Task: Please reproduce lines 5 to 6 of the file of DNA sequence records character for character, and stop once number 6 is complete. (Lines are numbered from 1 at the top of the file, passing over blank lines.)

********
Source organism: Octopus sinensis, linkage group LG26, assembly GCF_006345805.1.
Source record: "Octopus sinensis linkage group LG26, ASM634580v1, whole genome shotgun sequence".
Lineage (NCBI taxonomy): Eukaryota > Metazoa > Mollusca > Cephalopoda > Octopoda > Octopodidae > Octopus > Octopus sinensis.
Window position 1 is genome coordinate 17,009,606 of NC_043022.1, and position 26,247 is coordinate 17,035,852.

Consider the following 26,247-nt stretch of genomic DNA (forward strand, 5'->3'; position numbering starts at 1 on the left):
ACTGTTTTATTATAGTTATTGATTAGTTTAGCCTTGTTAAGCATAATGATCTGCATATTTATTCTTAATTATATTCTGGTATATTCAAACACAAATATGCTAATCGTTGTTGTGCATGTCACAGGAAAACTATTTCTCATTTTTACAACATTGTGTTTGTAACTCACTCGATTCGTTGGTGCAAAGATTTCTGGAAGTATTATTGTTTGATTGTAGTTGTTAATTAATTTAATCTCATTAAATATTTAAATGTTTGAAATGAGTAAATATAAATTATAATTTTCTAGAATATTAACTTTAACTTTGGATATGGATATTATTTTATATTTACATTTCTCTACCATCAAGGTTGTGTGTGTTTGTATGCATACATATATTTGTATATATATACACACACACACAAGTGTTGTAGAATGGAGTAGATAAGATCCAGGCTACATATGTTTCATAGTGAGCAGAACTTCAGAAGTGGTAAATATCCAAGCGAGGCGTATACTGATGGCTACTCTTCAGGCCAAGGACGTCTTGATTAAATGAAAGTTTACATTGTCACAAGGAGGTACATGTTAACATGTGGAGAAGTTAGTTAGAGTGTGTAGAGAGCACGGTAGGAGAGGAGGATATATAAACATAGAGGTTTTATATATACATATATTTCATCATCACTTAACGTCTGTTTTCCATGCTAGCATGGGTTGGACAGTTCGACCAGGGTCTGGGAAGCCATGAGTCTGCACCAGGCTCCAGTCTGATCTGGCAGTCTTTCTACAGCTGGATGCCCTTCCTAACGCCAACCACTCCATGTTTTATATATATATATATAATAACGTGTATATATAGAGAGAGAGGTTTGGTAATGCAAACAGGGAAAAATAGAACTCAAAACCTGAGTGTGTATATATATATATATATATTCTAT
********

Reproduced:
Consider the following 26,247-nt stretch of genomic DNA (forward strand, 5'->3'; position numbering starts at 1 on the left):
ACTGTTTTATTATAGTTATTGATTAGTTTAGCCTTGTTAAGCATAATGATCTGCATATTTATTCTTAATTATATTCTGGTATATTCAAACACAAATATGCTAATCGTTGTTGTGCATGTCACAGGAAAACTATTTCTCATTTTTACAACATTGTGTTTGTAACTCACTCGATTCGTTGGTGCAAAGATTTCTGGAAGTATTATTGTTTGATTGTAGTTGTTAATTAATTTAATCTCATTAAATATTTAAATGTTTGAAATGAGTAAATATAAATTATAATTTTCTAGAATATTAACTTTAACTTTGGATATGGATATTATTTTATATTTACATTTCTCTACCATCAAGGTTGTGTGTGTTTGTATGCATACATATATTTGTATATATATACACACACACACAAGTGTTGTAGAATGGAGTAGATAAGATCCAGGCTACATATGTTTCATAGTGAGCAGAACTTCAGAAGTGGTAAATATCCAAGCGAGGCGTATACTGATGGCTACTCTTCAGGCCAAGGACGTCTTGATTAAATGAAAGTTTACATTGTCACAAGGAGGTACATGTTAACATGTGGAGAAGTTAGTTAGAGTGTGTAGAGAGCACGGTAGGAGAGGAGGATATATAAACATAGAGGTTTTATATATACATATATTTCATCATCACTTAACGTCTGTTTTCCATGCTAGCATGGGTTGGACAGTTCGACCAGGGTCTGGGAAGCCATGAGTCTGCACCAGGCTCCAGTCTGATCTGGCAGTCTTTCTACAGCTGGATGCCCTTCCTAACGCCAACCACTCCATGTTTTATATATATATATATAATAACGTGTATATATAGAGAGAGAGGTTTGGTAATGCAAACAGGGAAAAATAGAACTCAAAACCTGAGTGTGTATATATATATATATATATTCTAT